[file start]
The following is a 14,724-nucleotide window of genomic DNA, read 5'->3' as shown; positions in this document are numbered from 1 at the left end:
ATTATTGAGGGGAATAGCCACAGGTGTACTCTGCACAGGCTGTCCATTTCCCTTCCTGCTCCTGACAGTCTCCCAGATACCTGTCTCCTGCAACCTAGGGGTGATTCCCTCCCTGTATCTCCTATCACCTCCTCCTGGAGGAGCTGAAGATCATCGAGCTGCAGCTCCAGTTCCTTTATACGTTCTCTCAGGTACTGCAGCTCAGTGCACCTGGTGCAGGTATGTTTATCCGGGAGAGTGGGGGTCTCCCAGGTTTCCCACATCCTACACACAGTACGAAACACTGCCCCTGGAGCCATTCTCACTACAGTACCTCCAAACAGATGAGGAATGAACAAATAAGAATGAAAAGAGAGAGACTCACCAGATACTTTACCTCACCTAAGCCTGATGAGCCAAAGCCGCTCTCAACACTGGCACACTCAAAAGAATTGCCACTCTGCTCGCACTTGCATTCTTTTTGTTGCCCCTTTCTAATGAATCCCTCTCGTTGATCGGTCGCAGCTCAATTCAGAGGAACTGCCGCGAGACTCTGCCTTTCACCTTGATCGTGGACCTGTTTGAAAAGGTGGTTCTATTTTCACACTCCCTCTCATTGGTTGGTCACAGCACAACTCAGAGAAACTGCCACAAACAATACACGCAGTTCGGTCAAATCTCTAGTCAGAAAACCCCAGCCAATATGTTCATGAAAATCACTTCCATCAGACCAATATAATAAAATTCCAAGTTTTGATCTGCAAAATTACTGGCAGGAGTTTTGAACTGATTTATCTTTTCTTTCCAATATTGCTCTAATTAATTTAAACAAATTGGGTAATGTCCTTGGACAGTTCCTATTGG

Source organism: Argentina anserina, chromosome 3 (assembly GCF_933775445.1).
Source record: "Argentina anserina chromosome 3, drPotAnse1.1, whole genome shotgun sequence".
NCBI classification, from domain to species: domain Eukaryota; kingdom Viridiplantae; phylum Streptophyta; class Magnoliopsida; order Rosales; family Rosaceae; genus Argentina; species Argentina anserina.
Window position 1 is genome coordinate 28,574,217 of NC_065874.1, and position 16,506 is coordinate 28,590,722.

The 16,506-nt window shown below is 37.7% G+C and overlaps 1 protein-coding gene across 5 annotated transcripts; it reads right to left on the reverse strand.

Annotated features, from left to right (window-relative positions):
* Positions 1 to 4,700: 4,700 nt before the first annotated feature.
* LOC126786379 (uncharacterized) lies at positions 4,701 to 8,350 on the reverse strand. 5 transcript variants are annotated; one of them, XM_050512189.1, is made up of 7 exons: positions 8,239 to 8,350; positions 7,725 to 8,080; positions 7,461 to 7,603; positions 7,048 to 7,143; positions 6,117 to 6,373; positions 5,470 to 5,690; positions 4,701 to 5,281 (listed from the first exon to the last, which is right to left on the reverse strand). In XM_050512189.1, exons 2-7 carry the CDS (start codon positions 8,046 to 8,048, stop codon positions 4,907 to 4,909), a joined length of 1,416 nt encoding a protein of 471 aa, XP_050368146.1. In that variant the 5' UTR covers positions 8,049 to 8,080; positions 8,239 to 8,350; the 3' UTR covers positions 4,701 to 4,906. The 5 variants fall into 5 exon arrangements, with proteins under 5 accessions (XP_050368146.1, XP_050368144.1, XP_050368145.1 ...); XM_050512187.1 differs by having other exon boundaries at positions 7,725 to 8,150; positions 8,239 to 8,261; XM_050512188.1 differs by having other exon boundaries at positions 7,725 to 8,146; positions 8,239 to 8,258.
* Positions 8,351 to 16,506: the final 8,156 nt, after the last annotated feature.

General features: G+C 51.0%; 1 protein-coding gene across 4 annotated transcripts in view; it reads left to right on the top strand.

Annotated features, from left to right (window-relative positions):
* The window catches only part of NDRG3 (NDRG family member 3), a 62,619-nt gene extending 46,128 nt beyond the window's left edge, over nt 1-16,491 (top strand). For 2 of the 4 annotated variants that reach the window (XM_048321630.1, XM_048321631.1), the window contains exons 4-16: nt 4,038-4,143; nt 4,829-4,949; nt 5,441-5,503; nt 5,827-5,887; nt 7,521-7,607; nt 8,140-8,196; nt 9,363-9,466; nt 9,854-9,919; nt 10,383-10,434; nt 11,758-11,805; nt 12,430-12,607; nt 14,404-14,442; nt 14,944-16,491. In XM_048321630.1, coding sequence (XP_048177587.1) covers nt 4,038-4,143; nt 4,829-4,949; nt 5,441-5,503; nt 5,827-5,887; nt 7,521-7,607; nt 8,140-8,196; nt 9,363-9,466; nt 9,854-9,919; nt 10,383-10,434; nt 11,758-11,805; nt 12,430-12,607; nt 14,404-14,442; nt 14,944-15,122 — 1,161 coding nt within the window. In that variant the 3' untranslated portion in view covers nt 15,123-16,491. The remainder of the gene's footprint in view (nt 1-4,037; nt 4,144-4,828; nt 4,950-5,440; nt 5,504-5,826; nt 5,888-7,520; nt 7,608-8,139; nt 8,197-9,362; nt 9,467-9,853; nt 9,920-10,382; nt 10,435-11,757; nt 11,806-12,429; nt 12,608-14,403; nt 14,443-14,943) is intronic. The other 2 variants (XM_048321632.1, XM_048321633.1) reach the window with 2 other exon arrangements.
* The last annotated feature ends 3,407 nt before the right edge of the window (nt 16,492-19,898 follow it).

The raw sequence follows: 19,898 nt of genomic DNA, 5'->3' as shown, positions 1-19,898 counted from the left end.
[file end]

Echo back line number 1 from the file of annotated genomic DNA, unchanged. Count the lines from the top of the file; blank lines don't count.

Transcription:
The following is a 14,724-nucleotide window of genomic DNA, read 5'->3' as shown; positions in this document are numbered from 1 at the left end: